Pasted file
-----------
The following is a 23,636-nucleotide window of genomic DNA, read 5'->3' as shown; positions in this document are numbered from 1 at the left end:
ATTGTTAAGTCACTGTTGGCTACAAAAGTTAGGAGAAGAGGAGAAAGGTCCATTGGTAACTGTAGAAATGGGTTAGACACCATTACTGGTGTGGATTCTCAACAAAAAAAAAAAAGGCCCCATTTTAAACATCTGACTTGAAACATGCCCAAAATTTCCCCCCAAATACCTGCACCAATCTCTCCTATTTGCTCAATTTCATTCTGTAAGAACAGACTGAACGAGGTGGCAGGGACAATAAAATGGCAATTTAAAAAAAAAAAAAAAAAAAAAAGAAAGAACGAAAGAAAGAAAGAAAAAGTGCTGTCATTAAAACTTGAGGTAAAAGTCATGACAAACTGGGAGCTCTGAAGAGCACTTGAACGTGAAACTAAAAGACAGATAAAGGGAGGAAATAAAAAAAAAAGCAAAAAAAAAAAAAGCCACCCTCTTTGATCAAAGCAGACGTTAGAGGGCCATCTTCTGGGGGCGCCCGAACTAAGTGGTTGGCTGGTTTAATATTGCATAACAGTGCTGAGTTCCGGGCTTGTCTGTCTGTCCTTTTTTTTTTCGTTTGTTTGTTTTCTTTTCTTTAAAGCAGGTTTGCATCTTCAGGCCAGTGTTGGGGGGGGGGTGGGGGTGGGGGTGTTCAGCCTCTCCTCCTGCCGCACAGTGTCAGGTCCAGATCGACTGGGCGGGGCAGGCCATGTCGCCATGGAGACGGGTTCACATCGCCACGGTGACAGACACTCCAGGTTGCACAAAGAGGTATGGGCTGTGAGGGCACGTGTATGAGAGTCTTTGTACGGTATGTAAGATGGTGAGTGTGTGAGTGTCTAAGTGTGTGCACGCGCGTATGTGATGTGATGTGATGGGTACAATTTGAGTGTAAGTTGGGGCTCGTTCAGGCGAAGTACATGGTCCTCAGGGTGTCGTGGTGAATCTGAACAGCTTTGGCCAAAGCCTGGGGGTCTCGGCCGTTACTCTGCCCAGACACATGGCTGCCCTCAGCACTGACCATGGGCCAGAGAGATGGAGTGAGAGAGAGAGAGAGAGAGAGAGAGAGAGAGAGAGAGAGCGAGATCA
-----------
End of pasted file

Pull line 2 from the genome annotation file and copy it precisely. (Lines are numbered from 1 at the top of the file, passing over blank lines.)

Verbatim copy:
ATTGTTAAGTCACTGTTGGCTACAAAAGTTAGGAGAAGAGGAGAAAGGTCCATTGGTAACTGTAGAAATGGGTTAGACACCATTACTGGTGTGGATTCTCAACAAAAAAAAAAAAGGCCCCATTTTAAACATCTGACTTGAAACATGCCCAAAATTTCCCCCCAAATACCTGCACCAATCTCTCCTATTTGCTCAATTTCATTCTGTAAGAACAGACTGAACGAGGTGGCAGGGACAATAAAATGGCAATTTAAAAAAAAAAAAAAAAAAAAAAGAAAGAACGAAAGAAAGAAAGAAAAAGTGCTGTCATTAAAACTTGAGGTAAAAGTCATGACAAACTGGGAGCTCTGAAGAGCACTTGAACGTGAAACTAAAAGACAGATAAAGGGAGGAAATAAAAAAAAAAGCAAAAAAAAAAAAAGCCACCCTCTTTGATCAAAGCAGACGTTAGAGGGCCATCTTCTGGGGGCGCCCGAACTAAGTGGTTGGCTGGTTTAATATTGCATAACAGTGCTGAGTTCCGGGCTTGTCTGTCTGTCCTTTTTTTTTTCGTTTGTTTGTTTTCTTTTCTTTAAAGCAGGTTTGCATCTTCAGGCCAGTGTTGGGGGGGGGGTGGGGGTGGGGGTGTTCAGCCTCTCCTCCTGCCGCACAGTGTCAGGTCCAGATCGACTGGGCGGGGCAGGCCATGTCGCCATGGAGACGGGTTCACATCGCCACGGTGACAGACACTCCAGGTTGCACAAAGAGGTATGGGCTGTGAGGGCACGTGTATGAGAGTCTTTGTACGGTATGTAAGATGGTGAGTGTGTGAGTGTCTAAGTGTGTGCACGCGCGTATGTGATGTGATGTGATGGGTACAATTTGAGTGTAAGTTGGGGCTCGTTCAGGCGAAGTACATGGTCCTCAGGGTGTCGTGGTGAATCTGAACAGCTTTGGCCAAAGCCTGGGGGTCTCGGCCGTTACTCTGCCCAGACACATGGCTGCCCTCAGCACTGACCATGGGCCAGAGAGATGGAGTGAGAGAGAGAGAGAGAGAGAGAGAGAGAGAGAGAGAGAGCGAGATCA